In our current study, a total of 102 bioactive ingredients were identified in SXZKF. The main active ingredients are arachidonic acid, quercetin, kaempferol, eicosapentaenoic acid, and luteolin, the compounds with higher degree value of node in the H-C-T and C-T-P network, whose chemical structures were shown in Figure 7. Among, the main active ingredients identified, metabolites of arachidonic acid (AA) contribute to inflammation as well as to resolving inflammation. Zhang et al. study demonstrated that AA can directly bind to TLR4 coreceptor, myeloid differentiation factor 2 (MD2), and prevent saturated fatty acids from activating TLR4 proinflammatory signaling pathway. AA can also reduce lipopolysaccharide- (LPS-) induced inflammation in macrophages and septic death in mice through binding to MD2 [21]. Eicosapentaenoic acid (EPA) plays an anti-inflammatory role in the body, which can interfere with the PPAR-IB-NF-B signaling pathway in inflammatory cells to inhibit the inflammatory response due to the strong anti-inflammatory effects of resolvin and protectin [22]. The proinflammatory and anti-inflammatory effects of AA and EPA intercoordinate to prevent excessive inflammatory response and chronic low-grade inflammation [23]. Besides, kaempferol, luteolin, and quercetin can reduce the production of the proinflammatory factor IL-6 or tumor necrosis factor (TNF) to promote the production of the anti-inflammatory factor IL-10 or reduce the expression of Cox-2 and inducible nitric oxide synthase (iNOS) to downregulate the level of NO and PGE2 [24]. Kim et al. showed that quercetin and kaempferol can significantly reduce mice’s ear swelling, relieves writhing response, and can significantly prevent cough in mice, indicating anti-inflammatory, analgesic, and antitussive activities of these compounds [25]. In terms of antiviral effects, Yan et al. showed that luteolin has a certain inhibitory effect on influenza A virus (H1N1), as it may reduce the mRNA expression of hemagglutinin (HA) and neuraminidase (NA) in virus-infected cells [26]. In terms of antibacterial effects, extracts of luteolin and kaempferol have the highest activity against Gram-positive bacteria in vitro, especially against Streptococcus aureus, Streptococcus pneumoniae, Streptococcus epidermidis, Bacillus cereus, and Bacillus subtilis [27].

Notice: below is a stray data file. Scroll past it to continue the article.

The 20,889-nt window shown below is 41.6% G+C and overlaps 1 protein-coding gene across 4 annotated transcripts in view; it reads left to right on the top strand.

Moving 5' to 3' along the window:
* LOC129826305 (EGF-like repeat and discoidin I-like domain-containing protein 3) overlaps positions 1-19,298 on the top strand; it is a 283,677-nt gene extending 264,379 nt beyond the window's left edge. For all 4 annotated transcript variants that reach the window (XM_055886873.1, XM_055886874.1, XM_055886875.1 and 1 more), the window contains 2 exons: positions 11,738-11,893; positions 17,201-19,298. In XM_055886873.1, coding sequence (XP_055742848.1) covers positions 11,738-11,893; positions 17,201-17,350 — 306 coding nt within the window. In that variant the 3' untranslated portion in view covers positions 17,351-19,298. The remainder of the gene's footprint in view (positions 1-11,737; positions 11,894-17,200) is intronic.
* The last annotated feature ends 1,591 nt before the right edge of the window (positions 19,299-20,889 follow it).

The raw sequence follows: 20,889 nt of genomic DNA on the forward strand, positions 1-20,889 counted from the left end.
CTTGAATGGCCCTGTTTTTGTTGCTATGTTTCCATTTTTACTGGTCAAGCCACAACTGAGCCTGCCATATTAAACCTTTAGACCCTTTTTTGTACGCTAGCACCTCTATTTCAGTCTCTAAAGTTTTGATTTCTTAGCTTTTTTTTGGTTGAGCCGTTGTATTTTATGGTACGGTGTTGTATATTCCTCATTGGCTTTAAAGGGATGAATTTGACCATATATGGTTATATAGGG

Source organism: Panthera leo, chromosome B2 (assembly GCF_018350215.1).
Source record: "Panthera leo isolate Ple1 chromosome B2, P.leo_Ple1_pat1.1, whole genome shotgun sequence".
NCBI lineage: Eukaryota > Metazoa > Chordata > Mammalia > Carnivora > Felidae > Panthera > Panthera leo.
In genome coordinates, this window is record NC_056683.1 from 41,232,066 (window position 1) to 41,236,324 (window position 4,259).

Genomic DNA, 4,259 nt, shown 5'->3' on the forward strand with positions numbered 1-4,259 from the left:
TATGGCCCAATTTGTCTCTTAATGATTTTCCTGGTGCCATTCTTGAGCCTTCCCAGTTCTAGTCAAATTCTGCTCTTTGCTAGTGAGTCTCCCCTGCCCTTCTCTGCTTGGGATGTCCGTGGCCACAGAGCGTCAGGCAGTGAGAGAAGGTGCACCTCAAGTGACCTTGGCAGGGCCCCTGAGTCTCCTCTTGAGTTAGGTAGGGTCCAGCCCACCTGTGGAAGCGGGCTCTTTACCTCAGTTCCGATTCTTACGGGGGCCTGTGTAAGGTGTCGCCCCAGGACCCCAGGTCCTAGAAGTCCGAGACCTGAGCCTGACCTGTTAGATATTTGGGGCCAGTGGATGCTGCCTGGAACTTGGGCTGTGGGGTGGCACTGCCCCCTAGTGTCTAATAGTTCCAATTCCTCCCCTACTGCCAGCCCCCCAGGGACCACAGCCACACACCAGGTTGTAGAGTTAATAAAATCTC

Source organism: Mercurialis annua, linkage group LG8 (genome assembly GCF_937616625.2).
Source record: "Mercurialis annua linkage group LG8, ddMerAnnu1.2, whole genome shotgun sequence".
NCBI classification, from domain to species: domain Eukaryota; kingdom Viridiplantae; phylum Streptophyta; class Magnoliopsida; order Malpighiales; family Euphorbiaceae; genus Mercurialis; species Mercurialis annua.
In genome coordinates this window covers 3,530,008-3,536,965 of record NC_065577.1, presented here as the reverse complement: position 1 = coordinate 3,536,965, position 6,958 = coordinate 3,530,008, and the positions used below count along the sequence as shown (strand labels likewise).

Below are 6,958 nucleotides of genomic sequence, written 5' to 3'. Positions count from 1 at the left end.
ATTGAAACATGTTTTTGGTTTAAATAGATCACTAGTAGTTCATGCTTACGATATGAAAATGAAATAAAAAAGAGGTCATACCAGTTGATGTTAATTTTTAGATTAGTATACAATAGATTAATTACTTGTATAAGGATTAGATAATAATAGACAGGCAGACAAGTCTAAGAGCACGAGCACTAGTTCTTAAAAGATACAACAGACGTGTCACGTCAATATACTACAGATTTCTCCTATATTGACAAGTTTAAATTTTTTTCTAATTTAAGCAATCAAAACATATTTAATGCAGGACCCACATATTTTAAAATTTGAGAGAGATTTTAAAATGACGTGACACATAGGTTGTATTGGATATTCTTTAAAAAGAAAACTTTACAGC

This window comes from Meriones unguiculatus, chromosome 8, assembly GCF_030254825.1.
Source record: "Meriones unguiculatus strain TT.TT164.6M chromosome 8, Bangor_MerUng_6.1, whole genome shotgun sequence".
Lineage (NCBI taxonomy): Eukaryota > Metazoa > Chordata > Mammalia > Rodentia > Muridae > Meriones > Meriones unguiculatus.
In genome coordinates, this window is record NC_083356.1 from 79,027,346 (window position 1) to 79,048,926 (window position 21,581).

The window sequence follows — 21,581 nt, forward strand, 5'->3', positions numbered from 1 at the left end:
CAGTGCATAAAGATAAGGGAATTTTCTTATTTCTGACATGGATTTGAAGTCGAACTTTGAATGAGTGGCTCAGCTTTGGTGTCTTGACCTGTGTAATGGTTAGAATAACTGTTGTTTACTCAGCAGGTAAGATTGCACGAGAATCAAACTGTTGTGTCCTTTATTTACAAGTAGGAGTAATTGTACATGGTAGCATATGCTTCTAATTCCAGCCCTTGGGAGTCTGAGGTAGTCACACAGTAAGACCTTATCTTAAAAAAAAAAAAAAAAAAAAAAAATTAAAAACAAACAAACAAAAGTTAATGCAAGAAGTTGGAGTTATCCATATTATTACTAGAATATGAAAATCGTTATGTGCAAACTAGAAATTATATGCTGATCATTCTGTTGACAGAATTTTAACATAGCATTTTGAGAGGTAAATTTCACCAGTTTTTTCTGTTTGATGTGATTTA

A total of 63 key targets for SXZKF in the treatment of pharyngitis were identified. DC, CC, and BC analysis indicated that ALB (serum albumin), PPAR (peroxisome proliferator-activated receptor gamma), MAPK3 (mitogen-activated protein kinase 3), EGF (epidermal growth factor), and PTGS2 (prostaglandin G/H synthase 2) are closely related to pharyngitis. ALB is an important substance to maintain plasma colloid osmotic pressure, but bacterial infection in the throat can cause local vascular permeability to increase, lead to vasodilatation and exudation of the serous fluid, and finally result in hyperemia, pain, and even thickening of the mucosa. When localized albumin synthesis increases when the throat is inflamed, ALB acts to maintain intravascular osmotic pressure, reduce serous exudation, and alleviate the symptoms as well as processes of pharyngeal inflammation [28]. EGF promotes the growth of various epidermal cells and play an important role as a mucosal protector in mucosal defense and ulcer healing [29]. Studies have shown that EGF is related to the healing of chronic pharyngeal inflammation and participates in the pharyngeal mucosa repair [30]. PPAR is an essential transcription factor, which can act as an inhibitor for inflammatory gene expression, blocking the reverses inflammation [31, 32]. MAPK can transmit signals from receptors on the cell surface to DNA in the nucleus and participate in biological processes, such as cell growth, death, and cell cycle, and also in the regulation of pathological processes, such as inflammation and stress response. As a member of the MAPK family, MAPK3 plays an important role in the process of proliferation, differentiation, and formation of inflammatory cells [33, 34]. PTGS2 is an inducible immediate response gene that is not expressed in most cells under normal physiological conditions, but during pathological reactions such as inflammation or tumors, the expression of PTGS2 is rapidly upregulated, producing a large amount of prostaglandins. Prostaglandins are mediators of inflammation that expand blood vessels and increase the sensitivity of nerve endings to bradykinin and histamine, leading to inflammatory pain [35].